Make no mistake, the weeds must never be forgotten. To drop your guard against temptation for an instant is to court disaster. But to ignore the good that God is doing in you and through you is to ignore hope and joy; because without hope of a resurrection the crucifixion is ludicrous. The deepest desire of the human heart is joy & happiness. Every single action, every single breath is taken in the hope of happiness. (NOTE about how the next time you think your spouse is nagging you remember that she/he only does so because he/she is seeking happiness and is hoping you will help him/her obtain it.) We need to acknowledge the good God is doing in our lives and most importantly we must share it. You do this by engaging in holy conversations about where God is working in your life, by noticing the good in others (especially those that most irritate you), by generously sharing the energizing spirit that you’ve gained from the good fruit with others, etc.

So, here we find ourselves, almost through Holy Week, a time of preparation, a time of tilling and sowing and readying the soil of our hearts to receive the seeds of eternal life within us. Whatever your Lent has been up to this point, take these last few days and prepare the soil of your heart for the bountiful goodness of God’s love. Root out the sin in your life. I know for certain that God reveals to us those places in our lives where sin has a strangle hold (such as anger or lust or laziness) and I know that you know what it is in your life. Five minutes of self-reflection is sufficient to reveal your biggest stumbling block. And for these next few days fight with everything you have, like William Wallace of “Brave Heart”, for the freedom that God offers you over this sin. And you will rejoice on the day of victory that God has given you the strength to overcome. Because there’s something pretty cool about our God that so many people take for granted… he will never be outdone in generosity. Let me repeat that… he will NEVER be outdone in generosity! See Matt 20:1-16 for proof.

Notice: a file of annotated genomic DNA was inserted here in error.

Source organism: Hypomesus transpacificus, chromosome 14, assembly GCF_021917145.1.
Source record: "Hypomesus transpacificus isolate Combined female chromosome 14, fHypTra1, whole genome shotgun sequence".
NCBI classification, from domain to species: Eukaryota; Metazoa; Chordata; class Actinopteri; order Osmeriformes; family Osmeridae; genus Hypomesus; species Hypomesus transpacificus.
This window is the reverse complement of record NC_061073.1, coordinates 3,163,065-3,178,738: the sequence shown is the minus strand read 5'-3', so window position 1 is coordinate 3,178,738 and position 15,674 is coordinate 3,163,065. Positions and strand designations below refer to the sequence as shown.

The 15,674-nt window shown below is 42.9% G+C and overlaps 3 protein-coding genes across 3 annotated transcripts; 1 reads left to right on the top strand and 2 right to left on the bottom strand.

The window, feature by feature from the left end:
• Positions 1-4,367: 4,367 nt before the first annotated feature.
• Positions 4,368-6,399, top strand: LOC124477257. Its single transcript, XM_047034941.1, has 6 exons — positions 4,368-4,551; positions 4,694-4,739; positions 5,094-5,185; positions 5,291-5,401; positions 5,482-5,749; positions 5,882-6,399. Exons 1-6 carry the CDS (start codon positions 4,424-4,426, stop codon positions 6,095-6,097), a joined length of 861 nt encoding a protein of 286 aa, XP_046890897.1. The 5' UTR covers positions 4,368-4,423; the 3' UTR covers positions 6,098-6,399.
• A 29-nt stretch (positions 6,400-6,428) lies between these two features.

So give yourself generously to these last days of Lent and God will begin a transformation in your life like you have never seen. Die to yourself. Die to yourself, for “Amen, amen I say to you, unless a grain of wheat falls to the earth and dies, it remains just a grain of wheat; but if it dies it produces much fruit.”


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Confessions of a Flawed Father

It’s Lent, a great time for confession, reconciliation and a new start. Hence…

I have a confession. I failed miserably the other night while putting my two boys to bed. My wife was out at a prayer meeting, her “Praying Wives Club – praying for their husbands” of all things, and so I had the pleasure of putting my two boys to sleep. It was story time and each boy got to pick a story. While reading “The Best Nest” with each boy sitting on either side of me I should have been on top of the world! I should have been thinking how blessed I was and soaked up each second, each word as two of the greatest blessings in my life snuggled close. Instead, as my eldest son (5 years old) tried to tell me what was going to happen in the story, trying to impress his father, I shut him down, “Yes, Gabriel, I know. Stop spoiling the story for your brother.” A few moments later he was again trying to impress me and I turned the page and shushed him because it was all taking too long.